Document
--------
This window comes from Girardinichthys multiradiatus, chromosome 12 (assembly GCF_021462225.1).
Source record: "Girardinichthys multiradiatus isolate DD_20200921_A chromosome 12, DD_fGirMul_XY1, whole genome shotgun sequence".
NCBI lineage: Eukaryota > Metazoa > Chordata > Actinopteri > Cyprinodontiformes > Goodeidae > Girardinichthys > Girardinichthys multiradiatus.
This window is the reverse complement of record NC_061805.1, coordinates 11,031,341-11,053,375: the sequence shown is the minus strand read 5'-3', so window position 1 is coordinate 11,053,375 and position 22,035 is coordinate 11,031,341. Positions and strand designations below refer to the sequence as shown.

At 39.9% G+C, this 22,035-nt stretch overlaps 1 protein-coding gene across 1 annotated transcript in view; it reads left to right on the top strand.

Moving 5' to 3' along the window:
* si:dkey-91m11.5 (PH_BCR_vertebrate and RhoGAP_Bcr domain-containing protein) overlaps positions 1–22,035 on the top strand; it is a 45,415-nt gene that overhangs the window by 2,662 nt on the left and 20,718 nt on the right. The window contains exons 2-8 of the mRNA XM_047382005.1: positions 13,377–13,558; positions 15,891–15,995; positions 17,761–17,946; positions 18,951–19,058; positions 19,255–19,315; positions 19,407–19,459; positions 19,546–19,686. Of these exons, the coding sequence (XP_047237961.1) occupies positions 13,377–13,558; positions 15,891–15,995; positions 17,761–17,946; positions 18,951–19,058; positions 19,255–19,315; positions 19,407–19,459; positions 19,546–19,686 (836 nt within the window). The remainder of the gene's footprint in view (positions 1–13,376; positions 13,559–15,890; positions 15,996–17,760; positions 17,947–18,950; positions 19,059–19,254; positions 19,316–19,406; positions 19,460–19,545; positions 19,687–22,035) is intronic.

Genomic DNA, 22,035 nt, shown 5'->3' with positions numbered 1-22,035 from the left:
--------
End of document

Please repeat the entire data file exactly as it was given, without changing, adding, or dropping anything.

This window comes from Girardinichthys multiradiatus, chromosome 12 (assembly GCF_021462225.1).
Source record: "Girardinichthys multiradiatus isolate DD_20200921_A chromosome 12, DD_fGirMul_XY1, whole genome shotgun sequence".
NCBI lineage: Eukaryota > Metazoa > Chordata > Actinopteri > Cyprinodontiformes > Goodeidae > Girardinichthys > Girardinichthys multiradiatus.
This window is the reverse complement of record NC_061805.1, coordinates 11,031,341-11,053,375: the sequence shown is the minus strand read 5'-3', so window position 1 is coordinate 11,053,375 and position 22,035 is coordinate 11,031,341. Positions and strand designations below refer to the sequence as shown.

At 39.9% G+C, this 22,035-nt stretch overlaps 1 protein-coding gene across 1 annotated transcript in view; it reads left to right on the top strand.

Moving 5' to 3' along the window:
* si:dkey-91m11.5 (PH_BCR_vertebrate and RhoGAP_Bcr domain-containing protein) overlaps positions 1–22,035 on the top strand; it is a 45,415-nt gene that overhangs the window by 2,662 nt on the left and 20,718 nt on the right. The window contains exons 2-8 of the mRNA XM_047382005.1: positions 13,377–13,558; positions 15,891–15,995; positions 17,761–17,946; positions 18,951–19,058; positions 19,255–19,315; positions 19,407–19,459; positions 19,546–19,686. Of these exons, the coding sequence (XP_047237961.1) occupies positions 13,377–13,558; positions 15,891–15,995; positions 17,761–17,946; positions 18,951–19,058; positions 19,255–19,315; positions 19,407–19,459; positions 19,546–19,686 (836 nt within the window). The remainder of the gene's footprint in view (positions 1–13,376; positions 13,559–15,890; positions 15,996–17,760; positions 17,947–18,950; positions 19,059–19,254; positions 19,316–19,406; positions 19,460–19,545; positions 19,687–22,035) is intronic.

Genomic DNA, 22,035 nt, shown 5'->3' with positions numbered 1-22,035 from the left: